“The Graveyard Book” by Neil Gaiman and Michael McKean (Harpercollins, 2008)

Graveyard Bookstarstarstarstar

It seems inevitable in some ways that Neil Gaiman would one day write a book about a graveyard; and furthermore would make it a children’s book; and even furthermore write a wonderful tale about growing up, learning from your mistakes, and appreciating life to it’s fullest.  Welcome to The Graveyard Book.

Nobody Owens is doomed to begin with.  After his family is tragically killed by a determined and terrifying murderer who is now after him to finish the job, Bod finds himself in a graveyard adopted by some very strange ghosts and a father figure, Silas, who is neither dead nor alive, but somewhere in between.  His growing up and education is not one filled with arithmetic and grammar, but abilities of the dead like Fading and Dreamwalking.

It is no surprise that the book Gaiman was destined to write – and has spent many years working on and putting the pieces slowly together – features some of the strongest characters he has ever written.  First off there is Bod Owens, a wonderful young boy you can’t help falling in love with as you grow up with him and experience his many adventures.  Silas, the strong, paternal caretaker who is shrouded in mystery as to his origins and what it means being one of the “Honor Guard.”  Miss Lupescu, an Eastern European lady who looks after Bod for a summer, teaching him, and forcing him to eat her unusual foods.  It is a relationship that begins with hate, but ends in love and respect.  Liza Hempstock, a witch buried in potter’s field, shunned by most in the graveyard, but becoming an unusual acquaintance for Bod.  Scarlett, a living girl who considers Bod an imaginary friend at first, and then something more later.  There is even an appearance from the Lady on the Grey for the Danse Macabre.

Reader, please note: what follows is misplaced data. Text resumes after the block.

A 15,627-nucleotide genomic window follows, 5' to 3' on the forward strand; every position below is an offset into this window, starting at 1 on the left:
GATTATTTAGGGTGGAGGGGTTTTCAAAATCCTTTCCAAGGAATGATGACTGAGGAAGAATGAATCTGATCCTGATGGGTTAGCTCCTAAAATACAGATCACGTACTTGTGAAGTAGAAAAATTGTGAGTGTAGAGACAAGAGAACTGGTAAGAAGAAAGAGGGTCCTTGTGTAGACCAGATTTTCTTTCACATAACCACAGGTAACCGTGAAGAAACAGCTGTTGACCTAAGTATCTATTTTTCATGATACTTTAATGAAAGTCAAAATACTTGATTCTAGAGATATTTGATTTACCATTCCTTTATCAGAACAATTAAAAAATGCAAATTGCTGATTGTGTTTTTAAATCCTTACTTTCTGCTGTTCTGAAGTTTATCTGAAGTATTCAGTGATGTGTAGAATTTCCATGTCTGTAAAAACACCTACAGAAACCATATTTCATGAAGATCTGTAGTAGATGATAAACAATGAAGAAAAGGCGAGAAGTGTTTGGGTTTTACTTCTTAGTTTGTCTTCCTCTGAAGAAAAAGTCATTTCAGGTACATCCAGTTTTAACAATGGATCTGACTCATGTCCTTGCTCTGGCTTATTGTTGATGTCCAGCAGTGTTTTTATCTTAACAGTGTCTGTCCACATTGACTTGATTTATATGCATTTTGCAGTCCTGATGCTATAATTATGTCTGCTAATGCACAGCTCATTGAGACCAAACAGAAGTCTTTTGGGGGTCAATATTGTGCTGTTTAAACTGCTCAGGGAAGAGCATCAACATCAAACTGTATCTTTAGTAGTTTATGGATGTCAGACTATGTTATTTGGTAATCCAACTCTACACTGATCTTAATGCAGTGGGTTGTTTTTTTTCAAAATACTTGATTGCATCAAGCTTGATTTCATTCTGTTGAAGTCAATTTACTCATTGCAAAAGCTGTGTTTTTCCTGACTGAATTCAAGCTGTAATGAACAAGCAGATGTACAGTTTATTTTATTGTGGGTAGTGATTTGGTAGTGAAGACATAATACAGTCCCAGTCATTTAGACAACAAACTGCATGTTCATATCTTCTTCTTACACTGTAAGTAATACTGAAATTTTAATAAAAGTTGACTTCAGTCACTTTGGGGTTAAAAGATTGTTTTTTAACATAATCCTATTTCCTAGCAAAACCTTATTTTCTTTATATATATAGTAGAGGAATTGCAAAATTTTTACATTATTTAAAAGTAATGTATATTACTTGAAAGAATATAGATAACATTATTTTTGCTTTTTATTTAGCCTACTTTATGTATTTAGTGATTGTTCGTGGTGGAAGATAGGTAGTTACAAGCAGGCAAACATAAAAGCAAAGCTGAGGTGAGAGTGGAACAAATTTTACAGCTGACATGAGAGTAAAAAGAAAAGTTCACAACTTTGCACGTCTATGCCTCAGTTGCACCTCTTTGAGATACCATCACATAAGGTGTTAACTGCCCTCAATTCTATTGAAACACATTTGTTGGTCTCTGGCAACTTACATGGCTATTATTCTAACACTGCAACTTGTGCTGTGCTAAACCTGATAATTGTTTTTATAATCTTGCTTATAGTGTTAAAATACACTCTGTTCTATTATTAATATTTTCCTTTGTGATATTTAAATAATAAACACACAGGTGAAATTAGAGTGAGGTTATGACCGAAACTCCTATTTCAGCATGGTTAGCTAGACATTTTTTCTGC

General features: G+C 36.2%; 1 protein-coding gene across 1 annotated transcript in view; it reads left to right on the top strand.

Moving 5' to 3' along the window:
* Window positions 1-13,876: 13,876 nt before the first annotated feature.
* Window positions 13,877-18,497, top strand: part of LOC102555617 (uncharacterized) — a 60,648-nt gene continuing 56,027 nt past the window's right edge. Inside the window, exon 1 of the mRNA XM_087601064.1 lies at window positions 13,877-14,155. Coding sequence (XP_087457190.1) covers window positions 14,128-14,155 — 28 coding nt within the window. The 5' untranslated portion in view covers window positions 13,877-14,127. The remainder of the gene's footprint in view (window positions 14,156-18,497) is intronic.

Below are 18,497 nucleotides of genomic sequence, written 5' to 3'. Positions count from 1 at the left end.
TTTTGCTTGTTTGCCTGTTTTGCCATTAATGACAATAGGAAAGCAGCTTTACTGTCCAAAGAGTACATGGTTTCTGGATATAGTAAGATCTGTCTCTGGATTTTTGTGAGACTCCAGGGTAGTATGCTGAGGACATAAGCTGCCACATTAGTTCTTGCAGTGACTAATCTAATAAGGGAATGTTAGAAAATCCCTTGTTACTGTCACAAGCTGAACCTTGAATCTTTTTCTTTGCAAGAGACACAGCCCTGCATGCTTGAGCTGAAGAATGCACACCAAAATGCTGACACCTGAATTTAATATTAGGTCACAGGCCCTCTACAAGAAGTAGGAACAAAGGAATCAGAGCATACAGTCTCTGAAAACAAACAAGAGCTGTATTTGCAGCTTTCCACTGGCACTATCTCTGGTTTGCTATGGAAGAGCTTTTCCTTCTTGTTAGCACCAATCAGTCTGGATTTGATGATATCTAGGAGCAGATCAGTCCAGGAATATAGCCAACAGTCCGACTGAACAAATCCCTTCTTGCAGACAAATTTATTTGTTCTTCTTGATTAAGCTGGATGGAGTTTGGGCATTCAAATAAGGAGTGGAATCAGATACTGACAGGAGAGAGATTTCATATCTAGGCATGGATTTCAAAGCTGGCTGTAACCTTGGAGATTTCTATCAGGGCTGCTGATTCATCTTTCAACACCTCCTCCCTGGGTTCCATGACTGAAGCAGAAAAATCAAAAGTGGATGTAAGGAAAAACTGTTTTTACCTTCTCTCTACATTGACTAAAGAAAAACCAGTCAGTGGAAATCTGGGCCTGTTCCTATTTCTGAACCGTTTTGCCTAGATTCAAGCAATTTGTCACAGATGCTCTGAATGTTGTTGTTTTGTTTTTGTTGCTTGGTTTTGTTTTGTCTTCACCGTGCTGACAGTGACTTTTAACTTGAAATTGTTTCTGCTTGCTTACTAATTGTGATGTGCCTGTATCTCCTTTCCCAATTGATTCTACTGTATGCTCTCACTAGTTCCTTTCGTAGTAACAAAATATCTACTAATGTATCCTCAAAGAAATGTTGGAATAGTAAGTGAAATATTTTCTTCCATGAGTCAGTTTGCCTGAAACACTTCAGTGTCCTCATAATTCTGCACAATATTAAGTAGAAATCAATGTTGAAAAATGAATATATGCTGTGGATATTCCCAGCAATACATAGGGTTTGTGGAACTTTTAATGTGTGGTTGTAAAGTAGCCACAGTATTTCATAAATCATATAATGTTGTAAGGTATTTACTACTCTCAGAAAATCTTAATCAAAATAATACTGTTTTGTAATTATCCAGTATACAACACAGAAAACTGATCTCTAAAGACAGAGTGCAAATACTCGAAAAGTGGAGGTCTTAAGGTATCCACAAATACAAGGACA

At the end of The Graveyard Book, the reader is moved to sadness, as all things must come to end.  Gaiman has said that many readers told him they cried at the end, which is no surprise when we feel a little part of Bod in all of us.  It is the innocent, adventurous spirit within that hearkens back to stories like Peter Pan and The  Jungle Book, which Gaiman references in his acknowledgments.  The Graveyard Book doesn’t end with a bang or a whimper, but with a moving expression of hope: “But between now and then, there was Life; and Bod walked into it with his heart and his eyes wide open.”

If you liked this review and are interested in purchasing this book, click here.

Originally written on November 9th 2008 ©Alex C. Telander.